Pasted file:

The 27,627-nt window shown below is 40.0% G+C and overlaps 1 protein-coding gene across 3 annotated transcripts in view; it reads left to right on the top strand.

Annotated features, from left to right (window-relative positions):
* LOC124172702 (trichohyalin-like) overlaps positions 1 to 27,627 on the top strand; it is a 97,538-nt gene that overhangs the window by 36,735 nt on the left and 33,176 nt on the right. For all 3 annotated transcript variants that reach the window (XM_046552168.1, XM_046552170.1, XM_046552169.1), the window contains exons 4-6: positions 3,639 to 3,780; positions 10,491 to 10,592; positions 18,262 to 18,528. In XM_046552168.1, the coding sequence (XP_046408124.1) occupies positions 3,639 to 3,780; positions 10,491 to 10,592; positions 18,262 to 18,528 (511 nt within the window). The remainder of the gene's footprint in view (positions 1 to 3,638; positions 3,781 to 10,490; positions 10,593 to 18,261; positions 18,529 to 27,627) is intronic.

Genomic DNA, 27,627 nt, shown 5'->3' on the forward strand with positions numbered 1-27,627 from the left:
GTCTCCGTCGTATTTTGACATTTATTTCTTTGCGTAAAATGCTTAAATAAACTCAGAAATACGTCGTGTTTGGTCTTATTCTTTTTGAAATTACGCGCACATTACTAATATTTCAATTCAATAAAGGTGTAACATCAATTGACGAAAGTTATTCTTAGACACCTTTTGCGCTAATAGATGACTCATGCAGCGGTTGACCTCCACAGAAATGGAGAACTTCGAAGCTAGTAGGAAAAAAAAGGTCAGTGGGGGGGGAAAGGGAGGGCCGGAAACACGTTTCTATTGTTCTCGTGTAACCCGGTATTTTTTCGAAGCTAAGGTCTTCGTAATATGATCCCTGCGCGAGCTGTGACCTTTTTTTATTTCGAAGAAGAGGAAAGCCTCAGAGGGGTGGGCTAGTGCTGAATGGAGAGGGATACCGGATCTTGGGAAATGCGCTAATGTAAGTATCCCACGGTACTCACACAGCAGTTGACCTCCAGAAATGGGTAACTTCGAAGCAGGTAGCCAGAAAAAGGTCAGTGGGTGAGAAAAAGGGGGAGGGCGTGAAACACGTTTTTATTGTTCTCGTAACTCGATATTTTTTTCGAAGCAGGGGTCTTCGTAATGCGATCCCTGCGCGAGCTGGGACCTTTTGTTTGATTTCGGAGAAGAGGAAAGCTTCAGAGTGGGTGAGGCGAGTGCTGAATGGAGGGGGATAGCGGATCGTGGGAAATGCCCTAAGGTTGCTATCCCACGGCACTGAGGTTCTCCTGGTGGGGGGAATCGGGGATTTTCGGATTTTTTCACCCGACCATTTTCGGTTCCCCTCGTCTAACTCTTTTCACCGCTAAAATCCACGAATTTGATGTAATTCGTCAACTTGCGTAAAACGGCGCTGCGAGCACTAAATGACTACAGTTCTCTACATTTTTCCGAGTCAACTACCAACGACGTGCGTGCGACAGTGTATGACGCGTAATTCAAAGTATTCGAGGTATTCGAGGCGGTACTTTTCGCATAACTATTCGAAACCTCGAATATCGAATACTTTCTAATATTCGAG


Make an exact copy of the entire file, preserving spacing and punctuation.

The 27,627-nt window shown below is 40.0% G+C and overlaps 1 protein-coding gene across 3 annotated transcripts in view; it reads left to right on the top strand.

Annotated features, from left to right (window-relative positions):
* LOC124172702 (trichohyalin-like) overlaps positions 1 to 27,627 on the top strand; it is a 97,538-nt gene that overhangs the window by 36,735 nt on the left and 33,176 nt on the right. For all 3 annotated transcript variants that reach the window (XM_046552168.1, XM_046552170.1, XM_046552169.1), the window contains exons 4-6: positions 3,639 to 3,780; positions 10,491 to 10,592; positions 18,262 to 18,528. In XM_046552168.1, the coding sequence (XP_046408124.1) occupies positions 3,639 to 3,780; positions 10,491 to 10,592; positions 18,262 to 18,528 (511 nt within the window). The remainder of the gene's footprint in view (positions 1 to 3,638; positions 3,781 to 10,490; positions 10,593 to 18,261; positions 18,529 to 27,627) is intronic.

Genomic DNA, 27,627 nt, shown 5'->3' on the forward strand with positions numbered 1-27,627 from the left:
GTCTCCGTCGTATTTTGACATTTATTTCTTTGCGTAAAATGCTTAAATAAACTCAGAAATACGTCGTGTTTGGTCTTATTCTTTTTGAAATTACGCGCACATTACTAATATTTCAATTCAATAAAGGTGTAACATCAATTGACGAAAGTTATTCTTAGACACCTTTTGCGCTAATAGATGACTCATGCAGCGGTTGACCTCCACAGAAATGGAGAACTTCGAAGCTAGTAGGAAAAAAAAGGTCAGTGGGGGGGGAAAGGGAGGGCCGGAAACACGTTTCTATTGTTCTCGTGTAACCCGGTATTTTTTCGAAGCTAAGGTCTTCGTAATATGATCCCTGCGCGAGCTGTGACCTTTTTTTATTTCGAAGAAGAGGAAAGCCTCAGAGGGGTGGGCTAGTGCTGAATGGAGAGGGATACCGGATCTTGGGAAATGCGCTAATGTAAGTATCCCACGGTACTCACACAGCAGTTGACCTCCAGAAATGGGTAACTTCGAAGCAGGTAGCCAGAAAAAGGTCAGTGGGTGAGAAAAAGGGGGAGGGCGTGAAACACGTTTTTATTGTTCTCGTAACTCGATATTTTTTTCGAAGCAGGGGTCTTCGTAATGCGATCCCTGCGCGAGCTGGGACCTTTTGTTTGATTTCGGAGAAGAGGAAAGCTTCAGAGTGGGTGAGGCGAGTGCTGAATGGAGGGGGATAGCGGATCGTGGGAAATGCCCTAAGGTTGCTATCCCACGGCACTGAGGTTCTCCTGGTGGGGGGAATCGGGGATTTTCGGATTTTTTCACCCGACCATTTTCGGTTCCCCTCGTCTAACTCTTTTCACCGCTAAAATCCACGAATTTGATGTAATTCGTCAACTTGCGTAAAACGGCGCTGCGAGCACTAAATGACTACAGTTCTCTACATTTTTCCGAGTCAACTACCAACGACGTGCGTGCGACAGTGTATGACGCGTAATTCAAAGTATTCGAGGTATTCGAGGCGGTACTTTTCGCATAACTATTCGAAACCTCGAATATCGAATACTTTCTAATATTCGAG